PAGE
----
The C. elegans truncated insulin receptor DAF-2B regulates survival of L1 arrested larvae

Bryan A. Martinez, Matthew S. Gill

Research output: Contribution to journalArticlepeer-review

Abstract

We have previously characterized a truncated isoform of the C. elegans insulin-like receptor, DAF-2B, which retains the ligand binding domain but cannot transduce a signal due to the absence of the intracellular signaling domain. DAF-2B modifies insulin/insulin-like growth factor signaling-dependent processes, such as dauer formation and lifespan, by sequestering insulin-like peptides (ILP) and preventing signaling through full length DAF-2 receptors. Here we show that DAF-2B is also important for starvation resistance, as genetic loss of daf-2b reduces survival in arrested first stage larvae (L1). Under fed conditions, we observe daf-2b splicing capacity in both the intestine and the hypodermis, but in starved L1s this becomes predominantly hypodermal. Using a novel splicing reporter system, we observe an increase in the ratio of truncated to full length insulin receptor splicing capacity in starved L1 larvae compared with fed, that may indicate a decrease in whole body insulin responsiveness. Consistent with this, overexpression of DAF-2B from the hypodermis, but not the intestine, confers increased survival to L1 animals under starvation conditions. Our findings demonstrate that the truncated insulin receptor DAF-2B is involved in the response to L1 starvation and promotes survival when expressed from the hypodermis.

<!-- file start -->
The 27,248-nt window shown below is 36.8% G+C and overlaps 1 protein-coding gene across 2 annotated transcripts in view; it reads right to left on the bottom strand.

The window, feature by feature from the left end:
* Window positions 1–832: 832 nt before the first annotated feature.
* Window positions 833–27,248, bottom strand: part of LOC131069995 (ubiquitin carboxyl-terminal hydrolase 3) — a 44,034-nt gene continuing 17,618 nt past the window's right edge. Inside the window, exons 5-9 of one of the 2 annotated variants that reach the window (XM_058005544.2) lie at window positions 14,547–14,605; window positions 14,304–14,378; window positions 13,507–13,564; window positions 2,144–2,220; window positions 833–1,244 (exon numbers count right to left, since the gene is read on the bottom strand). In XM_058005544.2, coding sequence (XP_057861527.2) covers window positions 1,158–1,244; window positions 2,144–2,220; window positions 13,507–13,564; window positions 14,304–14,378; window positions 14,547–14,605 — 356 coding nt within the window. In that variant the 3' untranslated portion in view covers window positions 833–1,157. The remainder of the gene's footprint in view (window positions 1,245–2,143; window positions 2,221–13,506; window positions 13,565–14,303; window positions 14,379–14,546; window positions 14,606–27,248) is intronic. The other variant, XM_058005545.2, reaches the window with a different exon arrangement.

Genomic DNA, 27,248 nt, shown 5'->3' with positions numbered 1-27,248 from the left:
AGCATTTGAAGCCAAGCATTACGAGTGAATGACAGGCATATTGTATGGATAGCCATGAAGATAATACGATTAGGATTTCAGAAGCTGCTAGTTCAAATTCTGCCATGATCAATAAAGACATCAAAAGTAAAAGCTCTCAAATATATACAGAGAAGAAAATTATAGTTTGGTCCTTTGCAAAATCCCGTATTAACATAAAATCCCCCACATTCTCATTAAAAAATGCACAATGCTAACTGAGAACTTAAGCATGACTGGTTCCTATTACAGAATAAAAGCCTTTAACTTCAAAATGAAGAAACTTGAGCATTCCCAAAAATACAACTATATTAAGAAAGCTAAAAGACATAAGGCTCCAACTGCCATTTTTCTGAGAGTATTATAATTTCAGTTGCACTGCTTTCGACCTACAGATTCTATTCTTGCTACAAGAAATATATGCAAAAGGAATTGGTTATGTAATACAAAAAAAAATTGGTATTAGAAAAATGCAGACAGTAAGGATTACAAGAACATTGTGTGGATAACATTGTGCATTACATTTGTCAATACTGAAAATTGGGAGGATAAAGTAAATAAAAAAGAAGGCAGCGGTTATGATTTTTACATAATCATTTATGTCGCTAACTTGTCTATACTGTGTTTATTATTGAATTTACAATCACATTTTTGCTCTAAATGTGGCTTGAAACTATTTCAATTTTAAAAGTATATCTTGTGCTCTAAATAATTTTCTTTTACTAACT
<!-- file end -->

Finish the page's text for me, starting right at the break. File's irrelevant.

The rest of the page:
Original languageEnglish (US)
Article numbere0288764
JournalPloS one
Volume18
Issue number7 July
DOIs
StatePublished - Jul 2023

Bibliographical note

Publisher Copyright:
Copyright: © 2023 Martinez, Gill. This is an open access article distributed under the terms of the Creative Commons Attribution License, which permits unrestricted use, distribution, and reproduction in any medium, provided the original author and source are credited.

PubMed: MeSH publication types

  • Journal Article
  • Research Support, N.I.H., Extramural

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